11. We have the 2nd match in the trial series of Daioh and I’m still on board fully. Daioh does a ton of heel tactics and we get interference galore which take this down a tiny bit from the great level we have seen. However, Murahama is still wonderful taking a beating and then sprinkling in his wonderful kicks when he sees any openings. It is a simple against the odds story but Murahama is such a force of nature that it works and his flash pin works in the context of keeping the story and trial series moving along. ***1/2 (7.2)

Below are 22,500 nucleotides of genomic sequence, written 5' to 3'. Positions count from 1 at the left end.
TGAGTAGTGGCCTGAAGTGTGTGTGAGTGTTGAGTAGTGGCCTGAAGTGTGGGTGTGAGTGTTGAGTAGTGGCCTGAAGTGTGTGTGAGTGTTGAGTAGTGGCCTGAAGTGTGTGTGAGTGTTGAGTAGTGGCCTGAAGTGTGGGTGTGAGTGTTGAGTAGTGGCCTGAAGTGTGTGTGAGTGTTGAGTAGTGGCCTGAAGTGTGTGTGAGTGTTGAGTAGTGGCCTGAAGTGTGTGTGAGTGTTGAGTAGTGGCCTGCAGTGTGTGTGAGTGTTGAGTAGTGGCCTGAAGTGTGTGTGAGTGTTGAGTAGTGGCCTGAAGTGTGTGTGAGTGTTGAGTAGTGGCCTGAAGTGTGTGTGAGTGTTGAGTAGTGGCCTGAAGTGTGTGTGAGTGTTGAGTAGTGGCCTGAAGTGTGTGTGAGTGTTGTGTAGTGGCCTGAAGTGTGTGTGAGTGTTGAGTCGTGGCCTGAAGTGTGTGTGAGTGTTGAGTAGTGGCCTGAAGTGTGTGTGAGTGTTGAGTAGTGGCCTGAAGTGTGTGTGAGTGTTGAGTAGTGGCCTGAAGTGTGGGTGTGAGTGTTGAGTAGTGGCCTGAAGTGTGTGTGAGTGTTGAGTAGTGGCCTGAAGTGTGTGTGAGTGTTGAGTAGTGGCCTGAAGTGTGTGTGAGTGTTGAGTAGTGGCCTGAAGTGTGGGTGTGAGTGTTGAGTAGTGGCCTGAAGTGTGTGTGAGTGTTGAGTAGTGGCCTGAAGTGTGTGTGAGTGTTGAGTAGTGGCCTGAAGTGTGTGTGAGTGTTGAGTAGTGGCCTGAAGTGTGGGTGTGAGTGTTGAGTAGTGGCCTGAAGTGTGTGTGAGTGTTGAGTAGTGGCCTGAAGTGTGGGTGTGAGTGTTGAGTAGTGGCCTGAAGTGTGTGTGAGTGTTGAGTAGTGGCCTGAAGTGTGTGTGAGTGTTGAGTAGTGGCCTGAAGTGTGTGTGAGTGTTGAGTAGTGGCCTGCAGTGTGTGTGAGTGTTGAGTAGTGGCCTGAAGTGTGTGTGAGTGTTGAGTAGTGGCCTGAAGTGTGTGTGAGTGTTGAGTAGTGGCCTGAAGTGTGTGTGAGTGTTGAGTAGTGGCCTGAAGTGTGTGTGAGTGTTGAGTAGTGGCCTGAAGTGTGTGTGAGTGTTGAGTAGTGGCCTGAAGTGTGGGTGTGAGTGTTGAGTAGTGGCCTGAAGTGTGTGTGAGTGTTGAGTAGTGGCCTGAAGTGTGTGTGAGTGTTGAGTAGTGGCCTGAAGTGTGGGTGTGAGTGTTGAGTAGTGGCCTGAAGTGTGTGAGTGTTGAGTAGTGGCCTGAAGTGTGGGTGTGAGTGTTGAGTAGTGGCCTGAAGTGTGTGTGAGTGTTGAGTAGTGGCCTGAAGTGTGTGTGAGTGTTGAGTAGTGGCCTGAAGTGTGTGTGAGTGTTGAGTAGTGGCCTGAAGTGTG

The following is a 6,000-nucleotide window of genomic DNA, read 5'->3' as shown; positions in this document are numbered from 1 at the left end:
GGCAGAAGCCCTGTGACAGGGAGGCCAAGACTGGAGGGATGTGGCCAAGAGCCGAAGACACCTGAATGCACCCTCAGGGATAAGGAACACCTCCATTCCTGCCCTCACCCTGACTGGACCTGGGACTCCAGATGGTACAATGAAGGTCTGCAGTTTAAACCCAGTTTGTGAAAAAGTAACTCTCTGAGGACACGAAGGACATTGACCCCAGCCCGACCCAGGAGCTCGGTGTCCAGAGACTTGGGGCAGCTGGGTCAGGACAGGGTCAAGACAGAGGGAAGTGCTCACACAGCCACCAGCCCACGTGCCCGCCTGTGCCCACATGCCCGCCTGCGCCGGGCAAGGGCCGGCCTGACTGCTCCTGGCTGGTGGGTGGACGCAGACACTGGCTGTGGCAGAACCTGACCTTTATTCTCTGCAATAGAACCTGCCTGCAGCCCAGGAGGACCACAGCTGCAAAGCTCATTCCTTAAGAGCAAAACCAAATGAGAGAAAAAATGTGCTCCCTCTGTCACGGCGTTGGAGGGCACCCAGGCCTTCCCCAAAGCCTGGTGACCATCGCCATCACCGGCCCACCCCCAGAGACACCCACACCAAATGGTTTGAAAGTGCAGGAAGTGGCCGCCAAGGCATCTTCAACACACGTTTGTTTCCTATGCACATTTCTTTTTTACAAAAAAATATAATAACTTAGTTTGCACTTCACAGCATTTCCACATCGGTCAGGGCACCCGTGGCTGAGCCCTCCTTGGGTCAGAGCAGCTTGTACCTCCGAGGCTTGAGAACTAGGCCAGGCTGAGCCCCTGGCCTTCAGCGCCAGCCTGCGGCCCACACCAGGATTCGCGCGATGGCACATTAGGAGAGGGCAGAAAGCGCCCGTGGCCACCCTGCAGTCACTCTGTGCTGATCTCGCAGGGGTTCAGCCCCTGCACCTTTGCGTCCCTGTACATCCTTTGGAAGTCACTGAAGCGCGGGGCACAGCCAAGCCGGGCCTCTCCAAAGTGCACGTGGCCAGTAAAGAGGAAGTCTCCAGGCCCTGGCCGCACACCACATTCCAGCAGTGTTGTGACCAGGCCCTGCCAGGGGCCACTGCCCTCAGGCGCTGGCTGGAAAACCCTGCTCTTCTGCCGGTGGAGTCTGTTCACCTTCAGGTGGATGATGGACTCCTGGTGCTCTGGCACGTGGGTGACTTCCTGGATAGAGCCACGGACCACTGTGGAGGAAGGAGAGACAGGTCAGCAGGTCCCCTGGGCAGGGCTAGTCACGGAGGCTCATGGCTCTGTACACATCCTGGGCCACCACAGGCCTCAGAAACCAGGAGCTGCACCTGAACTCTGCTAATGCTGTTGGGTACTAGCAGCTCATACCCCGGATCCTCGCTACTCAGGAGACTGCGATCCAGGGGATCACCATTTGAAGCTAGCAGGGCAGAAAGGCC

12. Well, this definitely came out of nowhere and blew me away. The story here is that Murahama is an outsider in Osaka Pro, pushed as a shooter in a pro wrestling world (I'm guessing it's a minor league attempt to copy Hashimoto-Ogawa), and this is a match on the road to Delphin-Murahama, which comes this summer. The match is fought on Murahama's terms -- in rounds, in something that vaguely resembles shoot style but that I wouldn't quite label that way. It borrows from it liberally, but it's even more of a smorgasbord than BattlARTS. They rip off the technique from UWFI and RINGS, but they rip off the dramatic aspects from pro wrestling. Now, RINGS and UWFI did that too -- through and through, in fact -- but the difference is that this match makes zero attempt to be covert about what it's doing. These aren't guys trying to convince you that what they are doing is real so much as it is guys putting on a hell of a performance. I don't quite know how to describe it, but I do know we'll see more of Murahama and I'm curious where exactly his style will take him. He wears boxing gloves and throws rapid fire punches, and Hoshikawa stays with him stylistically, but we also see things mixed in like the Otani-style comeback when he thinks he's won a match and hasn't. I guess it's kind of a match that goes full blown cafeteria wrestling, taking what it wants from every style, and leaving the rest. A 15-minute jaw dropper in so many ways -- technically, Murahama is phenomenal, but he is also better at using the goofy-but-generally-accepted aspects of dramatic pro wrestling than most guys who don't even have shooter gimmicks. Pretty close to a masterpiece here, and something that really broke the mold. ****3/4